“We may regard the present state of the universe as the effect of its past and the cause of its future. An intellect which at a certain moment would know all forces that set nature in motion, and all positions of all items of which nature is composed, if this intellect were also vast enough to submit these data to analysis, it would embrace in a single formula the movements of the greatest bodies of the universe and those of the tiniest atom; for such an intellect nothing would be uncertain and the future just like the past would be present before its eyes.”

— Pierre Simon Laplace, A Philosophical Essay on Probabilities.

It seems that after 200 years we are gradually getting closer to the Laplace’s demon. With our advancement in collecting a huge pile of data, called Big Data. Machine Learning algorithms which don’t have set parameters like a mathematical equation but learn from the fed data, weighing each input and deducing how they work together. These algorithms look to the observed data to provide information on likely parameters. By any chance if we miss a single parameter(feature variable), the resultant model formed will be flawed and we can suffer huge consequences. Thus reiterating the Butterfly effect. Hence, the more examples we feed them, the more accurate the output result.
Machine Learning is already being used in the field of weather forecasting and is able to predict weather accurately a week ahead. To conceptualize the movement of any chaotic system is an intractable task for a human brain, there are just too many variables to consider, but so is not the case for today’s supercomputers. Big data when it is not filtered by any algorithms or definitions is seemingly chaos. Data, which grows exponentially day by day, is at its very core, a chaotic system. The resources that are available to us are capable of collecting data at its granular level, for a given system, and if we subject those data to the known machine learning algorithms, then we could, in theory, predict the past and the future of a chaotic system.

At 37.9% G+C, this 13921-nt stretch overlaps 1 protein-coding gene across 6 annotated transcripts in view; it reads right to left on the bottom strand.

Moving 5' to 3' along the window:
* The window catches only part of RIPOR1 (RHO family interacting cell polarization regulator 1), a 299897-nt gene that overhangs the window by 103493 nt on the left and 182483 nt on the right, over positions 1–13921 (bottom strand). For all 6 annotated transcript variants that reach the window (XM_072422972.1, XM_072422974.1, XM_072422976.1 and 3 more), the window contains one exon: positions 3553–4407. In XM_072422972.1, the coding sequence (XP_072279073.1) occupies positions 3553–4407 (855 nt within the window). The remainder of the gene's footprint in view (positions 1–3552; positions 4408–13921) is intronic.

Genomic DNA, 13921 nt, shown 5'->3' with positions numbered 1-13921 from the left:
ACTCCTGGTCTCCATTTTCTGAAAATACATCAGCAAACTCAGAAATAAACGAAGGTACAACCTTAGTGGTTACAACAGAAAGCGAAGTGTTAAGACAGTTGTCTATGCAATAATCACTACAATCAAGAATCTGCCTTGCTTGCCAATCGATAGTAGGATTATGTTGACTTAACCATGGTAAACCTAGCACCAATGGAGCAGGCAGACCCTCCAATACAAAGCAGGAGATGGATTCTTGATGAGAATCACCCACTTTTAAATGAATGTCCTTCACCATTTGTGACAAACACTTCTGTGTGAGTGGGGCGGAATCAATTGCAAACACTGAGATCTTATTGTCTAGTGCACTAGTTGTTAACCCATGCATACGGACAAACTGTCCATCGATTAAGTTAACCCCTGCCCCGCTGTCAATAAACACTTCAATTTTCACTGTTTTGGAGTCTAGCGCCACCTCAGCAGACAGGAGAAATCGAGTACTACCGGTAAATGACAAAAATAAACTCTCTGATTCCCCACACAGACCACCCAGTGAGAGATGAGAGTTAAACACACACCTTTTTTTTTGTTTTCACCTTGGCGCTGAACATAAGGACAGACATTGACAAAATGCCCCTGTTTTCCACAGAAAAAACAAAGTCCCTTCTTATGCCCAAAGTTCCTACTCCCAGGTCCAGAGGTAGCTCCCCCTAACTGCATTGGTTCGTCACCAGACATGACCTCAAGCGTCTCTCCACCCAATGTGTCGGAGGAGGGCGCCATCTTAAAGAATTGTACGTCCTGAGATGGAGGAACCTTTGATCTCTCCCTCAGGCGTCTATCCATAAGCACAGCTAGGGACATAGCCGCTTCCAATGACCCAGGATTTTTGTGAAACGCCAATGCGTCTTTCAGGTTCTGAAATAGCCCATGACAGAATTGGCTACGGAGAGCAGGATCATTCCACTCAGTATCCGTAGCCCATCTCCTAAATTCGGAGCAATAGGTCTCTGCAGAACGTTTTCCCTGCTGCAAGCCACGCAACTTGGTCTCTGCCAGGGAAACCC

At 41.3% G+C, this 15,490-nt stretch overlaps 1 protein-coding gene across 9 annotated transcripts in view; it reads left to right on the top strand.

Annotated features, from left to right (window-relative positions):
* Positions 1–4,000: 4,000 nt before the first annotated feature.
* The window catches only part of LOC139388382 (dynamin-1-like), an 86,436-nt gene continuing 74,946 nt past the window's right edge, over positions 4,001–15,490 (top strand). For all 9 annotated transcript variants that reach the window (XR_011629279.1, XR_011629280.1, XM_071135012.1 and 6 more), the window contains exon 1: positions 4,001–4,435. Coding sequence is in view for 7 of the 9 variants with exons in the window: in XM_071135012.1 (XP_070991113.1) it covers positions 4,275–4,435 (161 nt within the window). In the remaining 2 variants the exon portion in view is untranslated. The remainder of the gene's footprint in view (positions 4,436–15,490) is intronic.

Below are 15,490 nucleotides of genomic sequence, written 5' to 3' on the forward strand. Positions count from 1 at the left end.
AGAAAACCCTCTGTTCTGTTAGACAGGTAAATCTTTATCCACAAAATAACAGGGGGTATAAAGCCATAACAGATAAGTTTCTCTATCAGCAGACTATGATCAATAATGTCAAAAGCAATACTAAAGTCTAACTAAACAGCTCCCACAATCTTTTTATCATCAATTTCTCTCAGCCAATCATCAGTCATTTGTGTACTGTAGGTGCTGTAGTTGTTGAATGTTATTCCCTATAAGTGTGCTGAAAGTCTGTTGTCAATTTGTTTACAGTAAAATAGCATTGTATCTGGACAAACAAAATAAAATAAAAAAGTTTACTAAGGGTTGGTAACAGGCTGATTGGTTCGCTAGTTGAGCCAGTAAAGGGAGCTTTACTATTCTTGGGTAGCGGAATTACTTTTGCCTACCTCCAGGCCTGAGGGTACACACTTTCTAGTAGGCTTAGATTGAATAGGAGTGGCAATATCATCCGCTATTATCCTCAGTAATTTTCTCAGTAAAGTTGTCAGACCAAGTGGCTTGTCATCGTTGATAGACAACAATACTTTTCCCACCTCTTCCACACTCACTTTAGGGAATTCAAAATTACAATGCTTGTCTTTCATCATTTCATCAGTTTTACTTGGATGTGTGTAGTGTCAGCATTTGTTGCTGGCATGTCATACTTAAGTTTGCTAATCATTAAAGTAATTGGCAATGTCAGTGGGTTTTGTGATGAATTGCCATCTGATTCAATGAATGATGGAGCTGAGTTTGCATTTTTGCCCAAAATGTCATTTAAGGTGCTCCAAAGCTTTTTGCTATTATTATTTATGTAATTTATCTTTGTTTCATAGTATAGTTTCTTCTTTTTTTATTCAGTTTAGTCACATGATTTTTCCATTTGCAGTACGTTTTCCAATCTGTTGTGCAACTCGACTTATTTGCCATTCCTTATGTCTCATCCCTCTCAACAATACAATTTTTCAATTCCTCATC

We could agree upon, that some systems are more chaotic to predict than others, like predicting the stock market. The fluctuations in the stock market are dependent upon human behavior – which are to some degree, an uncharted territory. Most of the time we are unaware of the variables involved or might not know how to quantify a given variable. How does one quantify the unpredictability involved in human behavior?
But for a chaotic system like a game of Billiards, if we do know the parameters like velocity, momentum, and direction of the force applied, then we can, theoretically, predict the outcome of the game. Today’s AI is capable of predicting the outcome of a coin toss by measuring the parameters involved.
Things like artificial neural networks or deep learning are all subset of machine learning, where models are trained using large sets of labeled data. They only differ in the way feature variables are extracted and the number of hidden layers involved. Deep learning algorithms extract the feature variables from the dataset without any human involvement. Larger the data, better the accuracy.
With the current advancement in the field of data science, the day is not so far when the “Laplace’s Demon” would be able to predict human behavior – most chaotic of all systems.